As this holiday season approaches, memories flood my mind of all the time spent with family in years previous. This year is going to be much different; the matriarch of the family is gone, and it is time to decide if we keep old traditions in place or make new traditions, so things won’t feel so empty. My thoughts are scattered and focusing is difficult at times. Each day is a struggle from getting up in the morning to going to bed on time at the end of the day. I am an adult, my mother didn’t wake me up every morning, or put me to bed at night any longer, but I am so overcome with emotion that I have to push myself to do the simple things, (as a small child, I still need my mother).
How do others keep moving forward through life’s changes? Through the struggles that seem impossible to overcome? While pondering these questions, a text is received on my phone, pulling me back into the present moment, out of my sorrow, and into the now. I am reminded that we must live in the present. We can’t change the past and we only waste precious time in the present anxiously awaiting the future to see how things turn out. This is so true for those living after a brain injury, wanting to get back to life as it was before, becoming overwhelmed with frustration and anger or grief.
Holidays put more stress on everyone in one way or another, such as needing to have the house spotless, baking all the extra goodies, cooking the best meals, or buying the most sought-after presents. Our minds race with thoughts of how to get everything done or if there is enough money for everything, which is piled on top of the daily activities that need to get done and the things that were left undone weeks before. (Now add a brain injury into the mix, how can we expect our loved one(s) to keep up with the pace if we are struggling ourselves?)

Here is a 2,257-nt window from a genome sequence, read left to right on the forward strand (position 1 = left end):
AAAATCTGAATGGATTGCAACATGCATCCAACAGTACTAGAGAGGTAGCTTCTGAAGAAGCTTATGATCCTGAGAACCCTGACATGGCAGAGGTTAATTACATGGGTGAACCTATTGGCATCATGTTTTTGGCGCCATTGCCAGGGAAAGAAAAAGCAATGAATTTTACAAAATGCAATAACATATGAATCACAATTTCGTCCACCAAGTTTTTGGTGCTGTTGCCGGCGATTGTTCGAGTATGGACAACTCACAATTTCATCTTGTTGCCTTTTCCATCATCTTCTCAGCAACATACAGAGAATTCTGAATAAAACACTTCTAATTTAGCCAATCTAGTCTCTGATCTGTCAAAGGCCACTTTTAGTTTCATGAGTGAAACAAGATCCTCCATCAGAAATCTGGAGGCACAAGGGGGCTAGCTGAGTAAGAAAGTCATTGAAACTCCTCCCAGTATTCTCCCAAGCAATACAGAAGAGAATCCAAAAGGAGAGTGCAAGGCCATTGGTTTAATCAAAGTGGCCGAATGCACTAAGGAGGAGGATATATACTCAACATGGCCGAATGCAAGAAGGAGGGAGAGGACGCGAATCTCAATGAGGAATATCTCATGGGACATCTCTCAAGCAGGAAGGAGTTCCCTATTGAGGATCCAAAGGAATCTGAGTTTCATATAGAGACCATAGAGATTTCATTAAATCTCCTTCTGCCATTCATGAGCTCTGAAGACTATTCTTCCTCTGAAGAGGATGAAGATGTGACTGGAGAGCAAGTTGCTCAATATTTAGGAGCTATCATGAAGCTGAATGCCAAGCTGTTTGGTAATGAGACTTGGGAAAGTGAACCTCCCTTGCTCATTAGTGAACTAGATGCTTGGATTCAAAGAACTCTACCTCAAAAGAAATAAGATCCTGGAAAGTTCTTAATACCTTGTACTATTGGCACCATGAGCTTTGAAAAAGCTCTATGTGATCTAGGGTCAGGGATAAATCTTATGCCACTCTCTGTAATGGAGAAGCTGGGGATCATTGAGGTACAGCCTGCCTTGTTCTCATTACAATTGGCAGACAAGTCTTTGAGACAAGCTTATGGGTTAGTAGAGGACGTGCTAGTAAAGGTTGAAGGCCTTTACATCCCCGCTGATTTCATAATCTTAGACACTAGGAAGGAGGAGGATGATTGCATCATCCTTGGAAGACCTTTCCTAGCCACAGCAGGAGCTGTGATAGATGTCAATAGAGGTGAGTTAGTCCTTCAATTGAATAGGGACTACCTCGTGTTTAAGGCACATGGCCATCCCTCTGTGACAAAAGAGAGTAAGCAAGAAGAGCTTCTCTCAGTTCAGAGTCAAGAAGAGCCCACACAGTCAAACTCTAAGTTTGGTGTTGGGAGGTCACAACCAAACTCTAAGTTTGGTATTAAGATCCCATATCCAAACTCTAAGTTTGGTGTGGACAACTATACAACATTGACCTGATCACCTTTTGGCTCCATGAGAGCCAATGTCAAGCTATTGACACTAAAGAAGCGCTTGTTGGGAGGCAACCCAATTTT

The pressure is too much, the mind is racing in overdrive, and suddenly, you snap. You can’t take anymore; you scream and yell or break something. After the explosion, slowly, things begin to fall back into place, and you are able to keep moving forward. By picking up the pieces, we can see the fragments of what we were holding on to. Was it worth the suffering to hold on to the idea of what we thought we were supposed to do, who we are supposed to be?
Whether you are a brain injury survivor, a caregiver, a peer, a mentor, a family member, or a friend, we all need to have a support system and positive coping skills in place to tackle situations that may arise. Not only for the stressful holiday times during the year but for the everyday struggles that arise. If you don’t have a support system, let’s work together to put one into place. We are not superheroes–even though we might like to be one–we are human, and we need other humans on many different levels.
As we move through the holiday season, remember, it’s normal to reminisce about days gone by, but stay present in the moment, be thankful for every blessing (big or small), and be empowered by the struggles you have overcome to form you into who you are today. Happy Holidays, Merry Christmas, and Happy New Year!